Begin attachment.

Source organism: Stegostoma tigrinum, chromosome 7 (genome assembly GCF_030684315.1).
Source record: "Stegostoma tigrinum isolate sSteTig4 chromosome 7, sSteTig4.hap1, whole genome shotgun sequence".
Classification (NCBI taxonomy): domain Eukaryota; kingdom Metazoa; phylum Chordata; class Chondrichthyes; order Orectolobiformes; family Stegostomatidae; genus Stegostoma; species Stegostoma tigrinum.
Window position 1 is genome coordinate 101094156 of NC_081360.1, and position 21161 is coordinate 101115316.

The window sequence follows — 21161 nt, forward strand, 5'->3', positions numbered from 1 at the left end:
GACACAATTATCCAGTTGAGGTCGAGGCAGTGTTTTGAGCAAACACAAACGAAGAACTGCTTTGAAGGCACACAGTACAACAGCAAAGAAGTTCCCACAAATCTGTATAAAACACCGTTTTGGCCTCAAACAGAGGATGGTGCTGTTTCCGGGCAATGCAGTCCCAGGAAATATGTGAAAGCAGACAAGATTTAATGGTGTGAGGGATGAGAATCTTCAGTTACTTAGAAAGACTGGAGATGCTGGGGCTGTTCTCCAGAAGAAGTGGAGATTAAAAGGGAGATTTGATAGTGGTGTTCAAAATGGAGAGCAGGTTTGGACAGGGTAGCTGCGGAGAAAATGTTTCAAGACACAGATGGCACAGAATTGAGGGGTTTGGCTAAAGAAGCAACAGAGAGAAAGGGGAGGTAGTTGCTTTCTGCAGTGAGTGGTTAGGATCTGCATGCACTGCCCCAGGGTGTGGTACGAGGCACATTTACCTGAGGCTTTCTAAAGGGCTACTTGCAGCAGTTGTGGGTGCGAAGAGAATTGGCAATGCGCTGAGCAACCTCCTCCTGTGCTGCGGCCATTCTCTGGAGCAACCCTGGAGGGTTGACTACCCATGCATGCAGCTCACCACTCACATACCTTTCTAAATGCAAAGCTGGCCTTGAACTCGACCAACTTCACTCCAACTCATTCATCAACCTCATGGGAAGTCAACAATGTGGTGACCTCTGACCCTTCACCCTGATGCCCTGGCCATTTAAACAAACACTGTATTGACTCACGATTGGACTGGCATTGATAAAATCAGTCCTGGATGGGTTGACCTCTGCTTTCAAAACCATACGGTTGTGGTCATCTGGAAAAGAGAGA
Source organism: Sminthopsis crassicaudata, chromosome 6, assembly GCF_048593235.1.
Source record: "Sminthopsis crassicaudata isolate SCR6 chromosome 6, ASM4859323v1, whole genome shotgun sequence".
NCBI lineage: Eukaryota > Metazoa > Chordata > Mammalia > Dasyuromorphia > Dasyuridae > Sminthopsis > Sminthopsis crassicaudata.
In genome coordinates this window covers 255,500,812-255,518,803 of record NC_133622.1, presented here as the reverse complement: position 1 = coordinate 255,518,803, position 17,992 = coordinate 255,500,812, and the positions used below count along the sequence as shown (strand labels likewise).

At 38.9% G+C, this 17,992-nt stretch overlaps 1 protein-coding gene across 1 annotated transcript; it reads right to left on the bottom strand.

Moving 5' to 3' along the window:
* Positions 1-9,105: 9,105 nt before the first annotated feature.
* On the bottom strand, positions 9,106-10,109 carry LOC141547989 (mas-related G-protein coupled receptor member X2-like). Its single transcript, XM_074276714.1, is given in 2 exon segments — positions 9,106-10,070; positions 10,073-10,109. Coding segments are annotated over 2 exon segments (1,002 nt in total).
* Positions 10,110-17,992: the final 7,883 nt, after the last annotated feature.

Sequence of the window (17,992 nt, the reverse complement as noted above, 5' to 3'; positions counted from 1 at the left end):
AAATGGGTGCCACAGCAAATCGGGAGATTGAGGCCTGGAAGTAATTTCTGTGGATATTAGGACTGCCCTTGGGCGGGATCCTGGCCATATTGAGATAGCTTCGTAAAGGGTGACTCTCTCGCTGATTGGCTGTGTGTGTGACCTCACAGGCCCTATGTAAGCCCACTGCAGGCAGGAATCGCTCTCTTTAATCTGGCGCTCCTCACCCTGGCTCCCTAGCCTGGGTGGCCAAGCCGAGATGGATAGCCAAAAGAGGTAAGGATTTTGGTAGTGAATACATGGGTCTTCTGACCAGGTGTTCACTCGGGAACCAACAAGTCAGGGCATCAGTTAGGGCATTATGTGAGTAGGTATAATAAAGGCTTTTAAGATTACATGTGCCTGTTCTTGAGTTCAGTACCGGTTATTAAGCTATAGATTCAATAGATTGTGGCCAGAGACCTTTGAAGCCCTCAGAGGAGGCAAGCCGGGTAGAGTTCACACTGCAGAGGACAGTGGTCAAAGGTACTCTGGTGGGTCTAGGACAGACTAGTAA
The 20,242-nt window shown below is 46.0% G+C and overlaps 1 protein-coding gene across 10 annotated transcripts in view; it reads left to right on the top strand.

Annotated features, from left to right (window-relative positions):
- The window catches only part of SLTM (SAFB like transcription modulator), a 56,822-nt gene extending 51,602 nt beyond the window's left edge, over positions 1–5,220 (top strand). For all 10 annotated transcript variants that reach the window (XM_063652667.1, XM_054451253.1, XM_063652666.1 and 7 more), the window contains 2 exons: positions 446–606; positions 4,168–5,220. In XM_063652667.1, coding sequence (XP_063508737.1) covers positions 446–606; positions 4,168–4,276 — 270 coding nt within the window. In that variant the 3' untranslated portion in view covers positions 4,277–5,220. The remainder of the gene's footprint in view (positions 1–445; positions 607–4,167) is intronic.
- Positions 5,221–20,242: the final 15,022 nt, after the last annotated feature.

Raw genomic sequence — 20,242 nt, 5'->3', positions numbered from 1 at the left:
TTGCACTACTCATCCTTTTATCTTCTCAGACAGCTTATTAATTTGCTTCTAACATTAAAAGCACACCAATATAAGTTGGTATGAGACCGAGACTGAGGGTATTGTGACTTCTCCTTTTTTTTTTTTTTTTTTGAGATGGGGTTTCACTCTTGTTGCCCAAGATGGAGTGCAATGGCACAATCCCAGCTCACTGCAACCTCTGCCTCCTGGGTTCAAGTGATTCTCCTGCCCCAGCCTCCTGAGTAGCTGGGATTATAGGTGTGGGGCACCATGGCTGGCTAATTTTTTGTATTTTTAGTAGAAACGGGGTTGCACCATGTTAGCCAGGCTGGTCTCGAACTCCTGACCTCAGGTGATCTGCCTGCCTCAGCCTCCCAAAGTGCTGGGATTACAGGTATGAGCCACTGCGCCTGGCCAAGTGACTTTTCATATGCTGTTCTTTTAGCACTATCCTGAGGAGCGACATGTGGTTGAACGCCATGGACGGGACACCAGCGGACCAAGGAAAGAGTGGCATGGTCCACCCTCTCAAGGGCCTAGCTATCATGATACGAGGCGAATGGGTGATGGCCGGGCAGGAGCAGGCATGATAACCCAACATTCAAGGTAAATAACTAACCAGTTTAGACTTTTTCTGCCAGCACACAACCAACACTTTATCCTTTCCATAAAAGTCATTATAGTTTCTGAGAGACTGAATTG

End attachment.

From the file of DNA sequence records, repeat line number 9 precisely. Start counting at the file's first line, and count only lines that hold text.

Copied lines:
NCBI lineage: Eukaryota > Metazoa > Chordata > Mammalia > Dasyuromorphia > Dasyuridae > Sminthopsis > Sminthopsis crassicaudata.